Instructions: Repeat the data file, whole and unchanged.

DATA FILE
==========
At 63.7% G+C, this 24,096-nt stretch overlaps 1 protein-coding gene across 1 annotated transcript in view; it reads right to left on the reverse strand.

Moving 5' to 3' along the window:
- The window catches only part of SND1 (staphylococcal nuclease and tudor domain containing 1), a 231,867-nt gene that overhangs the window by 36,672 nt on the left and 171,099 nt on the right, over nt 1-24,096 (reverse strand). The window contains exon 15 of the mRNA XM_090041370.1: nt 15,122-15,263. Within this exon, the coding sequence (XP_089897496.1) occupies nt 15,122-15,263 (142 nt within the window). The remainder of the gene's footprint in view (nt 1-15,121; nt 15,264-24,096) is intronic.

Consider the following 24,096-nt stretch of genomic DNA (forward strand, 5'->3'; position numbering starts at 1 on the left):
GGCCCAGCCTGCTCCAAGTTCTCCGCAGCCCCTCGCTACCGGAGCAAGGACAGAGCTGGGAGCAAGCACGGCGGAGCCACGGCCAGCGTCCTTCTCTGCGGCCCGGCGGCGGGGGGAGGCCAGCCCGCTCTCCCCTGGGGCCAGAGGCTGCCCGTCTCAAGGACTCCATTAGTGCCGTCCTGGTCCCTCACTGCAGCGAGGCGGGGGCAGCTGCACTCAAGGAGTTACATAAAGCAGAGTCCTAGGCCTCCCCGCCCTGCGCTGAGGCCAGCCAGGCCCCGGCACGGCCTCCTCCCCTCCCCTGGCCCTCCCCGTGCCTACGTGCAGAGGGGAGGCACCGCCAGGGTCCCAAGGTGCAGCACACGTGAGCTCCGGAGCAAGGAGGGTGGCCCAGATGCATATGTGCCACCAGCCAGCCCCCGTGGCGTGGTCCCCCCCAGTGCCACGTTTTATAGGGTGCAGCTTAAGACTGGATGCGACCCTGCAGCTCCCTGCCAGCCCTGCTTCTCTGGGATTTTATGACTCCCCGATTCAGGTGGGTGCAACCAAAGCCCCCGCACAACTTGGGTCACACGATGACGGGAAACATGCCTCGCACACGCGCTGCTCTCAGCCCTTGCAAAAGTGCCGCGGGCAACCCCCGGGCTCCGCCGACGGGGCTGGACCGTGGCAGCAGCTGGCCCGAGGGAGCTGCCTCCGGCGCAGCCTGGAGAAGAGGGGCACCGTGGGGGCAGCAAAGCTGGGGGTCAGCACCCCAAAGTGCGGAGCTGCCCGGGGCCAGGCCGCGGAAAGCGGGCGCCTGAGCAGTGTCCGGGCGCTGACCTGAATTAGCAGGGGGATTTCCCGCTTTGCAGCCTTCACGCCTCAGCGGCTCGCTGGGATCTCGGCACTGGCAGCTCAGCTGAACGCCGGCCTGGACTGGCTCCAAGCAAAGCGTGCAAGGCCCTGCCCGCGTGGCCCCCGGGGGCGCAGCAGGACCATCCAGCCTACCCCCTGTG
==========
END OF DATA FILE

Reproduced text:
At 63.7% G+C, this 24,096-nt stretch overlaps 1 protein-coding gene across 1 annotated transcript in view; it reads right to left on the reverse strand.

Moving 5' to 3' along the window:
- The window catches only part of SND1 (staphylococcal nuclease and tudor domain containing 1), a 231,867-nt gene that overhangs the window by 36,672 nt on the left and 171,099 nt on the right, over nt 1-24,096 (reverse strand). The window contains exon 15 of the mRNA XM_090041370.1: nt 15,122-15,263. Within this exon, the coding sequence (XP_089897496.1) occupies nt 15,122-15,263 (142 nt within the window). The remainder of the gene's footprint in view (nt 1-15,121; nt 15,264-24,096) is intronic.

Consider the following 24,096-nt stretch of genomic DNA (forward strand, 5'->3'; position numbering starts at 1 on the left):
GGCCCAGCCTGCTCCAAGTTCTCCGCAGCCCCTCGCTACCGGAGCAAGGACAGAGCTGGGAGCAAGCACGGCGGAGCCACGGCCAGCGTCCTTCTCTGCGGCCCGGCGGCGGGGGGAGGCCAGCCCGCTCTCCCCTGGGGCCAGAGGCTGCCCGTCTCAAGGACTCCATTAGTGCCGTCCTGGTCCCTCACTGCAGCGAGGCGGGGGCAGCTGCACTCAAGGAGTTACATAAAGCAGAGTCCTAGGCCTCCCCGCCCTGCGCTGAGGCCAGCCAGGCCCCGGCACGGCCTCCTCCCCTCCCCTGGCCCTCCCCGTGCCTACGTGCAGAGGGGAGGCACCGCCAGGGTCCCAAGGTGCAGCACACGTGAGCTCCGGAGCAAGGAGGGTGGCCCAGATGCATATGTGCCACCAGCCAGCCCCCGTGGCGTGGTCCCCCCCAGTGCCACGTTTTATAGGGTGCAGCTTAAGACTGGATGCGACCCTGCAGCTCCCTGCCAGCCCTGCTTCTCTGGGATTTTATGACTCCCCGATTCAGGTGGGTGCAACCAAAGCCCCCGCACAACTTGGGTCACACGATGACGGGAAACATGCCTCGCACACGCGCTGCTCTCAGCCCTTGCAAAAGTGCCGCGGGCAACCCCCGGGCTCCGCCGACGGGGCTGGACCGTGGCAGCAGCTGGCCCGAGGGAGCTGCCTCCGGCGCAGCCTGGAGAAGAGGGGCACCGTGGGGGCAGCAAAGCTGGGGGTCAGCACCCCAAAGTGCGGAGCTGCCCGGGGCCAGGCCGCGGAAAGCGGGCGCCTGAGCAGTGTCCGGGCGCTGACCTGAATTAGCAGGGGGATTTCCCGCTTTGCAGCCTTCACGCCTCAGCGGCTCGCTGGGATCTCGGCACTGGCAGCTCAGCTGAACGCCGGCCTGGACTGGCTCCAAGCAAAGCGTGCAAGGCCCTGCCCGCGTGGCCCCCGGGGGCGCAGCAGGACCATCCAGCCTACCCCCTGTG